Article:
Prevention and early intervention for mental health

Re “The stigma” by Jeff vonKaenel (SN&R Feature, March 15):

California is fortunate to have in [Senate President Pro Tem Darrell] Steinberg a leader who not only understands that prevention and early intervention of mental illnesses are more compassionate and cost effective than institutionalization and homelessness, but who also had the vision to begin transforming our underfunded and crisis-driven mental-health system with Proposition 63.

Working together with leaders like Darrell Steinberg and stakeholders statewide, California’s counties are putting the Prop. 63 transformation plan into action with services that enable our diverse communities to see mental wellness as essential to overall health and to deliver the tools individuals need before they reach the crisis point. Through the California Mental Health Services Authority, more than 40 counties have joined together to efficiently and effectively implement three statewide prevention and early intervention programs. These programs save and improve lives by reducing suicides, increasing community support and acceptance for people with mental illness of all ages, and promoting mental wellness in young people with from elementary through university campus programs.

This innovative Prop. 63 approach will reduce future unnecessary costs in our health, social services, education and criminal-justice programs due to untreated mental illness.

Dr. Wayne Clark
board president

California Mental Health Services Authority

Expand Prop. 63

Re “The stigma” by Jeff vonKaenel (SN&R Feature, March 15):

[Proposition] 63 is currently being limited exclusively to voluntary patients. The homeless psychotic individuals who are on the streets too sick to accept treatment are not being served. Other than Nevada and Los Angeles counties (which implemented Laura’s Law), not a single county offers community services for those too ill to accept it.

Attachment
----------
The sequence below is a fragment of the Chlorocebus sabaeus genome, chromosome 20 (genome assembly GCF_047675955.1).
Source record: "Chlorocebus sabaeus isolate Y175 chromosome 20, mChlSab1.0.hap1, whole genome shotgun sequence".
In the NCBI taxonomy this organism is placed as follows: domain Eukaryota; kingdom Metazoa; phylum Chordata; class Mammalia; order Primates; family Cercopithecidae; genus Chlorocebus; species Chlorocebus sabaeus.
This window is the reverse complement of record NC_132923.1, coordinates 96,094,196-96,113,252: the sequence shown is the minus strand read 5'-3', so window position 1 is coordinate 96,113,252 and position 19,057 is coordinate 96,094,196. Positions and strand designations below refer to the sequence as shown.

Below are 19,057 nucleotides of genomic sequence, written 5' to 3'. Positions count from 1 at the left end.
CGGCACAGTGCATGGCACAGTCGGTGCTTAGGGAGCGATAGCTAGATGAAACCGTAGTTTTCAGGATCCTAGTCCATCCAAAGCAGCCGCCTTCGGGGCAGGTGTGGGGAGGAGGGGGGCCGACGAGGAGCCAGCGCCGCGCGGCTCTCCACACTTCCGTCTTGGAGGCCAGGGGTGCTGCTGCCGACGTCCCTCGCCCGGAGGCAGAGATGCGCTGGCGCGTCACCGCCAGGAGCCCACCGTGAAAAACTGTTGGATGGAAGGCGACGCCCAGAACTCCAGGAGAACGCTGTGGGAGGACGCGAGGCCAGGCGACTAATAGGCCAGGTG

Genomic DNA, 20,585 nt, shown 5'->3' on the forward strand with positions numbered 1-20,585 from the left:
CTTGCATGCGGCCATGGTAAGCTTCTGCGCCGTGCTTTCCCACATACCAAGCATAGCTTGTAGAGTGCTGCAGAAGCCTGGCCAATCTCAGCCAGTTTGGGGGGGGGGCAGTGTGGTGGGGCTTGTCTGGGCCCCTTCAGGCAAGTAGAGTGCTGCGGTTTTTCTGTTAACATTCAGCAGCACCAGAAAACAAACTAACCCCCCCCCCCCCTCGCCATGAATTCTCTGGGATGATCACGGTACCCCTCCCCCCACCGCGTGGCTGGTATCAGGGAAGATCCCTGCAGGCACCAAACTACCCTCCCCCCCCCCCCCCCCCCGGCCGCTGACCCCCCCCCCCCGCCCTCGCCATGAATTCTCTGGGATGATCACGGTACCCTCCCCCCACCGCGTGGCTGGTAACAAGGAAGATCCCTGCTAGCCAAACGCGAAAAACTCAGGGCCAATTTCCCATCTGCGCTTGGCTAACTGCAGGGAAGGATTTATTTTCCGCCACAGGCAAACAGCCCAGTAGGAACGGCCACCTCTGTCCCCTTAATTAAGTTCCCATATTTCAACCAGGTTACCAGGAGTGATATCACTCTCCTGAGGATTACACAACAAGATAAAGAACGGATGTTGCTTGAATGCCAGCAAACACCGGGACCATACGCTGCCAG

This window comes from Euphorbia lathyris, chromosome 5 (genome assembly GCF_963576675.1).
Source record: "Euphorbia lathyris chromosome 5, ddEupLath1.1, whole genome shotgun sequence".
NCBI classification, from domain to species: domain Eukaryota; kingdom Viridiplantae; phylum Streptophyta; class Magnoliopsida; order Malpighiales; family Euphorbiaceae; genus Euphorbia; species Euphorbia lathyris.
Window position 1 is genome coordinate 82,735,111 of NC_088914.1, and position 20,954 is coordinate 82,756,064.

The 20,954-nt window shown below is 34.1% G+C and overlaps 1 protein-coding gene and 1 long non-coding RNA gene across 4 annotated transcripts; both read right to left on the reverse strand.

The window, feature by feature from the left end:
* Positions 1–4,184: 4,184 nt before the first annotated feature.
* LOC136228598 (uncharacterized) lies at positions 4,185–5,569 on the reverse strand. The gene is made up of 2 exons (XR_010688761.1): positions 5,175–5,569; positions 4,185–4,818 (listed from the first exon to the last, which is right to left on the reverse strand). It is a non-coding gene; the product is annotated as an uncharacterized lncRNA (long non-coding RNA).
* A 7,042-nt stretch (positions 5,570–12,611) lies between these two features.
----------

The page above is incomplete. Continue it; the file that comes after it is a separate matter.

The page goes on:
“Whatever it takes” is a wonderful slogan, but counties have refused to recognize that doing “whatever it takes” may [mean] helping people too ill to accept services rather than simply turning them over to police. Counties should implement Laura’s Law and fund it with Prop. 63 proceeds.

D.J. Jaffe
executive director

Mental Illness Policy Organization

Bravo, Steinberg

Re “The stigma” by Jeff vonKaenel (SN&R Feature, March 15):

I had the pleasure of meeting [Senate President Pro Tem Darrell] Steinberg several years ago when I lived in a house for the homeless and mentally ill which was called the River City Homeless Program. I was thankful I had shelter and food to eat.

There were about 15 women living there. We cooked together, prayed together and became a family. Although some used drugs and alcohol, others learned cognitive skills and had hope for the future. I learned a lot about myself during that time. I live by the motto, “Never give up hope!” And I realized that even though I have a mental illness, I am a very strong person.

I would like to see more emphasis on creating funds for research for psychiatric drugs and their horrible side effects. The ones I take have caused me to gain so much weight, that it adds greatly to my depression.

Thank you, Steinberg, for all your hard work for the homeless and mentally ill. I am glad you are on my side!

Sherrie Tyler